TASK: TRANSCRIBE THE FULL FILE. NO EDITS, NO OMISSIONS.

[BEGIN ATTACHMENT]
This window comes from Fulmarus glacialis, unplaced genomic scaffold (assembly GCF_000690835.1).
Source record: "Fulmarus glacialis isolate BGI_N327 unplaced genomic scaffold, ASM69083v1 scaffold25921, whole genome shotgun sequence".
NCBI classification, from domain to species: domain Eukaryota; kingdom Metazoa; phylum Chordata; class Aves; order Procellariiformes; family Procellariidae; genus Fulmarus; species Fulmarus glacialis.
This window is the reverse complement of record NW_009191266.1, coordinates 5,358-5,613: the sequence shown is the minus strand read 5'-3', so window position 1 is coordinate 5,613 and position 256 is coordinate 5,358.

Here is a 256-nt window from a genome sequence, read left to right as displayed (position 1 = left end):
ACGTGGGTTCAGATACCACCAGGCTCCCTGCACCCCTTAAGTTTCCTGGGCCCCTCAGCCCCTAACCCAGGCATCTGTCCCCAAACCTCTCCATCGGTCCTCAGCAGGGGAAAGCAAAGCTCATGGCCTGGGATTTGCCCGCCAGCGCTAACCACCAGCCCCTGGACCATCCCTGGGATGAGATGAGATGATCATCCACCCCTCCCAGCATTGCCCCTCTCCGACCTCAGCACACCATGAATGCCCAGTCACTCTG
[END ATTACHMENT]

This window comes from Fulmarus glacialis, unplaced genomic scaffold (assembly GCF_000690835.1).
Source record: "Fulmarus glacialis isolate BGI_N327 unplaced genomic scaffold, ASM69083v1 scaffold25921, whole genome shotgun sequence".
NCBI classification, from domain to species: domain Eukaryota; kingdom Metazoa; phylum Chordata; class Aves; order Procellariiformes; family Procellariidae; genus Fulmarus; species Fulmarus glacialis.
This window is the reverse complement of record NW_009191266.1, coordinates 5,358-5,613: the sequence shown is the minus strand read 5'-3', so window position 1 is coordinate 5,613 and position 256 is coordinate 5,358.

Here is a 256-nt window from a genome sequence, read left to right as displayed (position 1 = left end):
ACGTGGGTTCAGATACCACCAGGCTCCCTGCACCCCTTAAGTTTCCTGGGCCCCTCAGCCCCTAACCCAGGCATCTGTCCCCAAACCTCTCCATCGGTCCTCAGCAGGGGAAAGCAAAGCTCATGGCCTGGGATTTGCCCGCCAGCGCTAACCACCAGCCCCTGGACCATCCCTGGGATGAGATGAGATGATCATCCACCCCTCCCAGCATTGCCCCTCTCCGACCTCAGCACACCATGAATGCCCAGTCACTCTG